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Volcanic activity is the most powerful force in nature. Some volcanic eruptions are much more powerful than the largest nuclear explosion. Volcanoes have killed thousands of people and caused some of the most frightening events in human history.

This site includes information about volcanoes, their activity, and how they form and erupt.

GVP Eruption Reports

GVP Eruption Reports

GVP Eruption Reports Feed

Bezymianny (Russia) - Report for 5 June-11 June 2024 - NEW

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Jun 11, 2024

KVERT reported that a daily thermal anomaly over Bezymianny was identified in satellite images during 31 May-6 June. According to the Tokyo VAAC an ash plume was identified in satellite images at 1350 (local time) on 5 June rising to 5.5 km (18,000 ft) a.s.l. and drifting E. The ash plume had dissipated by 1720 (local time). Dates are UTC; specific events are in local time where noted.

Sources: Kamchatkan Volcanic Eruption Response Team (KVERT),Tokyo Volcanic Ash Advisory Center (VAAC)

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Ibu (Indonesia) - Report for 5 June-11 June 2024 - NEW

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Jun 11, 2024

PVMBG reported that the eruption at Ibu continued during 5-11 June with occurrences of tall ash plumes. White, gray, and black ash plumes rose as high as 5 km above the crater rim and drifted in multiple directions during 5-6 and 9 June. White steam-and-gas plumes rose 200-1,000 m above the crater rim and drifted in multiple directions during on 29 May and 3 June. White-and-gray ash plumes rose as high as 4 km and drifted in multiple directions on 11 June. The Alert Level remained at 4 (the highest level on a four-level scale) and the public was advised to stay 4 km away from the active crater and 7 km away from the N crater wall opening.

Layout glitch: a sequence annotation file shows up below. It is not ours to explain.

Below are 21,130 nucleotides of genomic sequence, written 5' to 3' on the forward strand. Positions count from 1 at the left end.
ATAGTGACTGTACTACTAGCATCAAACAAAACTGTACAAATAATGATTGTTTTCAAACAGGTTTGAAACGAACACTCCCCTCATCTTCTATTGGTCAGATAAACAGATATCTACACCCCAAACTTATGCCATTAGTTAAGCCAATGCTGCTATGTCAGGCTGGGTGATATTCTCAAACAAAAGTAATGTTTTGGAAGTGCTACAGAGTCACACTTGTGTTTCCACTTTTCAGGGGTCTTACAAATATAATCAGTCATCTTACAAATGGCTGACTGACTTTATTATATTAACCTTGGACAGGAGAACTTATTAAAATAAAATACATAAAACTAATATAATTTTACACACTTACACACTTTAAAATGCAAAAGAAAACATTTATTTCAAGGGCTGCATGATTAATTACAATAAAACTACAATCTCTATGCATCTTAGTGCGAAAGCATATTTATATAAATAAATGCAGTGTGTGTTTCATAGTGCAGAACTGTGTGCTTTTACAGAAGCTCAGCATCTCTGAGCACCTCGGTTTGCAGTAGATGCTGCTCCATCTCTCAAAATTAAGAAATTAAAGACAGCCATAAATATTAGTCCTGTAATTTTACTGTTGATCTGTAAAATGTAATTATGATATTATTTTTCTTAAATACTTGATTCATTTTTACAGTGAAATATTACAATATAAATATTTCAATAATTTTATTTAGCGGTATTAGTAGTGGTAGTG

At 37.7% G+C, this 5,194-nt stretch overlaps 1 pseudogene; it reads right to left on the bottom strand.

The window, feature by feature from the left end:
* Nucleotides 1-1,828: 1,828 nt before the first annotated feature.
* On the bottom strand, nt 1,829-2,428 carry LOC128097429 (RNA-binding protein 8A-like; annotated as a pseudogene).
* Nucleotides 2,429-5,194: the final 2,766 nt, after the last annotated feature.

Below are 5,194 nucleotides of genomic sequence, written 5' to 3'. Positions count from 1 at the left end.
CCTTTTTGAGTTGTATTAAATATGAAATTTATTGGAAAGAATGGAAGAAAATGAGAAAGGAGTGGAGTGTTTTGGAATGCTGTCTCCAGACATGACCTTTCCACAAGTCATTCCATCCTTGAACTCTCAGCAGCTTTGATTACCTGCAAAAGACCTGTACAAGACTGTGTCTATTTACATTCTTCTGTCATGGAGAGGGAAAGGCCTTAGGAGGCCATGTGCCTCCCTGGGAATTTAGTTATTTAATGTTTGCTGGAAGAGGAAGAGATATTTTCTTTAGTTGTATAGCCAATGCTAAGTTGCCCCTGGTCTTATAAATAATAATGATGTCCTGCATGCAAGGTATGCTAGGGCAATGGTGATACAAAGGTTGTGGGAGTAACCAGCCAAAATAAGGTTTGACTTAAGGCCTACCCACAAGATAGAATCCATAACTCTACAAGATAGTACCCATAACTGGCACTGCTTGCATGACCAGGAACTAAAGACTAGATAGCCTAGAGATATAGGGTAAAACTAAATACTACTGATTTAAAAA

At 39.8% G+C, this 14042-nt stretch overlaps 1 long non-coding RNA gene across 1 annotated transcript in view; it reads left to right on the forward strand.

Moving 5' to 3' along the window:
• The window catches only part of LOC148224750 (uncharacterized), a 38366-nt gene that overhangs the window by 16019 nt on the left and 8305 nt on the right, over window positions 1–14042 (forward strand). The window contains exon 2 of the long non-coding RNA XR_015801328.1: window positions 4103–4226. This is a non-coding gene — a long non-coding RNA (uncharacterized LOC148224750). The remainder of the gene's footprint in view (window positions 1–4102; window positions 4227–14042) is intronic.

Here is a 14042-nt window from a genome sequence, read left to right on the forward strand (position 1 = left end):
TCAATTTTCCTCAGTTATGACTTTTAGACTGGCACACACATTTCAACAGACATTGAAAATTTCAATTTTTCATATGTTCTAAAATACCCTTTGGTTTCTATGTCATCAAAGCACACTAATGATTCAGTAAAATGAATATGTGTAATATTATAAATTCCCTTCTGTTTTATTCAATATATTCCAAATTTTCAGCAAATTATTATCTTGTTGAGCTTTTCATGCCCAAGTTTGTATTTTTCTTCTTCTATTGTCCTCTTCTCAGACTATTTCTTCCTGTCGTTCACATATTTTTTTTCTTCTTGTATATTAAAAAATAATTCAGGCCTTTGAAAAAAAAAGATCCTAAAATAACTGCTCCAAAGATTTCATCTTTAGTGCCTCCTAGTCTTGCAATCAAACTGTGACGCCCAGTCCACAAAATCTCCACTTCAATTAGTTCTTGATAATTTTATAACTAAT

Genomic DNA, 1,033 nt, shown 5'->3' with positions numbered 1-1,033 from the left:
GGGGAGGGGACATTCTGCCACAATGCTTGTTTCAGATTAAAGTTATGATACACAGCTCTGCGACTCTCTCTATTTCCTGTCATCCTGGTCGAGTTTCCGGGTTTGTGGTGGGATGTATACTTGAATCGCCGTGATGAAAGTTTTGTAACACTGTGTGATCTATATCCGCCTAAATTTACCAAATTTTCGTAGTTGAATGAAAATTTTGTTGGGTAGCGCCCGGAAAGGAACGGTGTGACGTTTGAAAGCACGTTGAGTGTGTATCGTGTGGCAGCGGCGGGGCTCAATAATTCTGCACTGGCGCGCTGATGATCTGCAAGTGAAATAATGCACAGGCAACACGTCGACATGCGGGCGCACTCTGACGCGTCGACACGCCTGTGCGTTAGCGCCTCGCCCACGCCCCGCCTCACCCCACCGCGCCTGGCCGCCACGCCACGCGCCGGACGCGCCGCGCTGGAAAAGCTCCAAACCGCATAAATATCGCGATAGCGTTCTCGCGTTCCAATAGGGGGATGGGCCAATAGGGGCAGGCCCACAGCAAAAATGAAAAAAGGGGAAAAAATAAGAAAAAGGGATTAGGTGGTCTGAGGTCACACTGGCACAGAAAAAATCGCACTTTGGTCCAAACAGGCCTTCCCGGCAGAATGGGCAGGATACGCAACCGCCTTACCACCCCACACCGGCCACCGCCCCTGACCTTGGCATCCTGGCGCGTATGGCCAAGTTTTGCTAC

Source: Pusat Vulkanologi dan Mitigasi Bencana Geologi (PVMBG, also known as CVGHM)

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Kanlaon (Philippines) - Report for 5 June-11 June 2024 - NEW

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Jun 11, 2024

PHIVOLCS reported that intense rain on 6 June mobilized ash deposited during the 3 June eruption at Kanlaon causing lahars to descend the S flank and impact local communities. The lahars began at around 1300 and lasted 25 minutes based on seismic data. They deposited cohesive gray mud, plant debris, and gravel in at least four stream channels including Tamburong Creek, which courses through Biak-na-bato and Calapnagan, La Castellana; Intiguiwan River in Guinpanaan and upstream Baji-Baji Falls in Cabacungan, La Castellana; Padudusan Falls, Masulog, Canlaon City; and the Binalbagan River, which drains the S flank of the volcano. Lahars overflowed parts of Tamburong Creek and deposited material a few centimeters thick along a section of the main road in Biak-na-Bato, making it impassable to motorists. Thunderstorms continued and channel-confined lahars on the S and W flank were detected the next day. The lahars began at around 1450 on 7 June and lasted 80 minutes based on seismic data. They were described as cohesive and cement-like and carried tree debris along the Baji-Baji Falls and Ibid Creek, in Cabacungan, La Castellana. Lahars also descended the Santo Guintubdan, Ara-al, La Carlota City and muddy waters were observed in the Buslugan, Busay Oro, Busay Abaga, Busay Mayor, Busay Kapid, Kabkaban, Ezzy, Busay Ambon, and Labi Labi falls. Voluminous gas-and-steam emissions rose 1.5-2 km above the summit and drifted NE and SW during 6-8 June. A special notice was issued on 8 June due to elevated sulfur dioxide levels. During a field survey sulfur dioxide flux averaged of 4,397 tonnes per day (t/d) which was the highest level recorded so far this year and the second highest land-based measurement for Kanlaon. Sulfur dioxide emissions were elevated in 2024, averaging 1,458 t/d, though after the 3 June eruption the daily average increased to 3,347 t/d. Emisisons had decreased on 9 June, averaging 3,304 t/d. The rate of volcanic earthquakes persisted at above-background levels with an average of 33 events per day. Moderate steam-and-gas emissions rose 300-500 m above the summit and drifted NE and SW during 9-11 June. At least 1,237 families or 4,190 residents of five barangays remained in evacuation shelters according to a 12 June news article; many had health problems from exposure to sulfur dioxide gas and ash. The Alert Level remained at 2 (on a scale of 0-5) and PHIVOLCS reminded the public to remain outside of the 4-km-radius Permanent Danger Zone.